My dear friend THERE IS NO SHUT DOWN GURDS IN THE NBA AS THERE ARE SHUT DOWN CORNERS IN FOOTBALL ...the top guards in this league will get their points night in and night out, that is why they get the zillion dollars, so the theory that I hear all the time on the importance of a quick guard for defense (one on one on a guard) is bogus, watch the playoffs and please tell me what guards are stopped from getting their points. Let me answer that, NOBODY. You play defense on guard by getting help once they drive , in New Orleans they had terrible help, watch the Spurs or even the Heat play and see what I'm talking about. look Vasquez can drive to the bucket and he can serve the rock and he is a good shooter..he is a good point guard and most definitely a top 15 guard in the NBA.. Here are some scoring from guards in the last few days ..Pierce 29..Parker 23 , Felton 27.. Harden 31...Jackson 20....Conley 20...Paul 35 and on and on my friend the quick guard for defense is a bogus argument...The turn overs will improve the shooting will improve just as he did as a Terp where he competed vs the best the ACC had to offer and dominated them....I hope he gets traded to Lakers or San Antonio..Monty and New Orleans is not the right place for him the fans there are still waiting for the return of Chris Paul and that is NOT going to happen... Vasquez will be a playoff point guard I personally hope is not as a Pelican because those fans for some reason just don't like the guy no matter what he does.... 3 Days Ago · Reply
Season in Review: Greivis Vasquez
After the offseason trade of Jarrett Jack to the Warriors, Vasquez entered the season as the Hornets unquestioned starting point guard. Vasquez responded by having his best year statistically (finishing with a PER of 16.3) en route to finishing second in the Most Improved Player voting. Was his season as good as it looked? Or do we need to dig deeper to really see how he performed? Let’s do this…
Vasquez’ strength’s mainly revolves around his passing ability. If this was the sole area we were looking at, then it wouldn’t be incorrect to call his season an outstanding success. Vasquez led the league in total assists with 704–26 more than his nearest competition. Vasquez also finished 3rd in assists per game with an even 9. It’s mainly those numbers, along with his 13.9 points per game (5 more than last season) which carried Vasquez to second in the Most Improved Voting.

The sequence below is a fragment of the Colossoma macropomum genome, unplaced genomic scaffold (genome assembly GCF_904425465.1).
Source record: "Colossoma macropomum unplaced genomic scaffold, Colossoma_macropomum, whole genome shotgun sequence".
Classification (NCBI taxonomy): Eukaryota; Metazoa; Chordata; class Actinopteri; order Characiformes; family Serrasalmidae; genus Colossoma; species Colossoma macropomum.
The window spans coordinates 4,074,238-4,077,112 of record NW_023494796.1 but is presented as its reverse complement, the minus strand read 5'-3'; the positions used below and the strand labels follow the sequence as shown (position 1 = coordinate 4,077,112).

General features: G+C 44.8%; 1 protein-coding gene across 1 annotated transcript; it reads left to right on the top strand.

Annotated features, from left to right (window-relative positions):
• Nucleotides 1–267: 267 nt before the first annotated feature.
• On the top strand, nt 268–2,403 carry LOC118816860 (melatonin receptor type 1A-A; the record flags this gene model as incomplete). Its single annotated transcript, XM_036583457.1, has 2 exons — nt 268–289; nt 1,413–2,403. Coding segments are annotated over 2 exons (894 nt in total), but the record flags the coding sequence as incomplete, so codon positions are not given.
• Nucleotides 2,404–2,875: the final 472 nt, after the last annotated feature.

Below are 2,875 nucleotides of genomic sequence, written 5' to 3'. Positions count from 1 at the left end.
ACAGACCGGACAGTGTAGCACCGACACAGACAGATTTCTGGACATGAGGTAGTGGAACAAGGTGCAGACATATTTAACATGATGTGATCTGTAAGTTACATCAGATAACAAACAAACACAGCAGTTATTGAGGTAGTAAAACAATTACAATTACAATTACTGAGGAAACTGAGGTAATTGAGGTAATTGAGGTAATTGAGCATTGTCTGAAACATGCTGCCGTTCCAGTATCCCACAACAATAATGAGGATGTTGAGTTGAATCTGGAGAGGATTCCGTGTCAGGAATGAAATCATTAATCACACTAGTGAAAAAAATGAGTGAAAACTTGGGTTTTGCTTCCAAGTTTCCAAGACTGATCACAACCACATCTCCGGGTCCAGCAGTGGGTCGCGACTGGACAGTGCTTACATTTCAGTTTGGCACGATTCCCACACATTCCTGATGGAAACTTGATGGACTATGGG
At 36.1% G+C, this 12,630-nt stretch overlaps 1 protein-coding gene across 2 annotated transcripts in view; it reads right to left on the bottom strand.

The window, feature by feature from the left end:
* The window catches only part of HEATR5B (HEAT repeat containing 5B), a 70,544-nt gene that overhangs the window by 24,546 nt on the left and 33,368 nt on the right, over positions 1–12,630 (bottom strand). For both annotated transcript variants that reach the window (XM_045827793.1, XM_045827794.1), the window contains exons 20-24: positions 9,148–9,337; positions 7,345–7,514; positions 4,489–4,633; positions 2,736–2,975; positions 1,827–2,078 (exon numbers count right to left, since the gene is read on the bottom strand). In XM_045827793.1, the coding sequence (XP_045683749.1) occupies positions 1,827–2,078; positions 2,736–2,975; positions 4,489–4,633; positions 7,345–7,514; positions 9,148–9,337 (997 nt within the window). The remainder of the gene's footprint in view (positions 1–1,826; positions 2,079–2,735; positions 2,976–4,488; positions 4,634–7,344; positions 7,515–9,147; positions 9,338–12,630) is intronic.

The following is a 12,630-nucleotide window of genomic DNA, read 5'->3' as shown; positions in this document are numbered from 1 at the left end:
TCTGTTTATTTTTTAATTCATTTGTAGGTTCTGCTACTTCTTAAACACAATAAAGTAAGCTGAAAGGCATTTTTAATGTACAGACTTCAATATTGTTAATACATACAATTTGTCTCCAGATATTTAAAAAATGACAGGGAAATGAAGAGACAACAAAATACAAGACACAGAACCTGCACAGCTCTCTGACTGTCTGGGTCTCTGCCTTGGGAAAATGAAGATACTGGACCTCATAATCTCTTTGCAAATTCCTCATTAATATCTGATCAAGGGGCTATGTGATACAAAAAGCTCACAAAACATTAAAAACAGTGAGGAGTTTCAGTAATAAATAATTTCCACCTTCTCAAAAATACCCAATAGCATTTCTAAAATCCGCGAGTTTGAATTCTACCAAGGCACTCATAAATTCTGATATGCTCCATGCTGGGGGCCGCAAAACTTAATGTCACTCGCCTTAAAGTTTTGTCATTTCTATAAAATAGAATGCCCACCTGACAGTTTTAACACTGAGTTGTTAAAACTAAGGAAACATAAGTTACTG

And before we get negative in a bit, I want to break down just how well Vasquez passed this season. While he was on the floor, Vasquez assisted on nearly 45% of the team’s made field goals. Or, in the 68% of the team’s total minutes Vasquez played, he had a hand in nearly 50% of the scoring. Or in words Ron Burgundy would understand, 30% of the time, Vasquez helps the team score every time. And that’s not counting the baskets he makes himself. No two ways about it, Vasquez was a huge part of the Hornets offense.
Now what did those assists do? Going by the, slightly incomplete data on hoopdata.com, most of his assists go to players scoring at the rim (3.9 per game) and for 3-pointers (2.2 per game). As I’m sure we’ve said to death on the site, those are the most efficient locations to shoot from. So not only is Vasquez helping the team score, he’s getting them high quality looks. Vasquez ranks in the top ten of both those areas. Not to take anything away from Vasquez, but it certainly helps to play with Anthony Davis and Ryan Anderson.
In terms of his own shot attempts, Vasquez looks to shoot mainly in close and from 3-point range. Vasquez is able to get his shot off in close due to the usual size advantage he has along with a very effective floater he unleashes often when driving through the lane.
Vasquez improved his shooting from 3-point range this season, hitting 34.2% of his looks from deep compared to 31.9% a year ago. This improvement, along with his size, has allowed Monty Williams to use Vasquez off the ball more than last season. Rather than solely needing the ball to be effective, Vasquez can help spread the floor and often play the SF position when Monty decides to run a three guard lineup.
As I said before, Vasquez has a tremendous ability to pass the rock. As we breakdown his season some more, it’ll be up to you to decide if it counterbalances the rest.
The Not Good
I’m going to need to break this section down into parts. One has to wonder if part of Vasquez’ numbers come from an offense that is very point-guard-centric. Brian Roberts stepped in a put up some good numbers (remember the Nuggets game?) and, depending on how you view it, could be a knock down on Vasquez’ season. Another startling statistic is that the Hornets had assists on 59% of their field goals with Vasquez on the court. When he sat the team had assists on 56% of their makes. It’s a difference of 3%. For a player with an assist percentage of 45 and all sorts of good looking stats, you’d expect that difference to be much higher. It raises an eyebrow.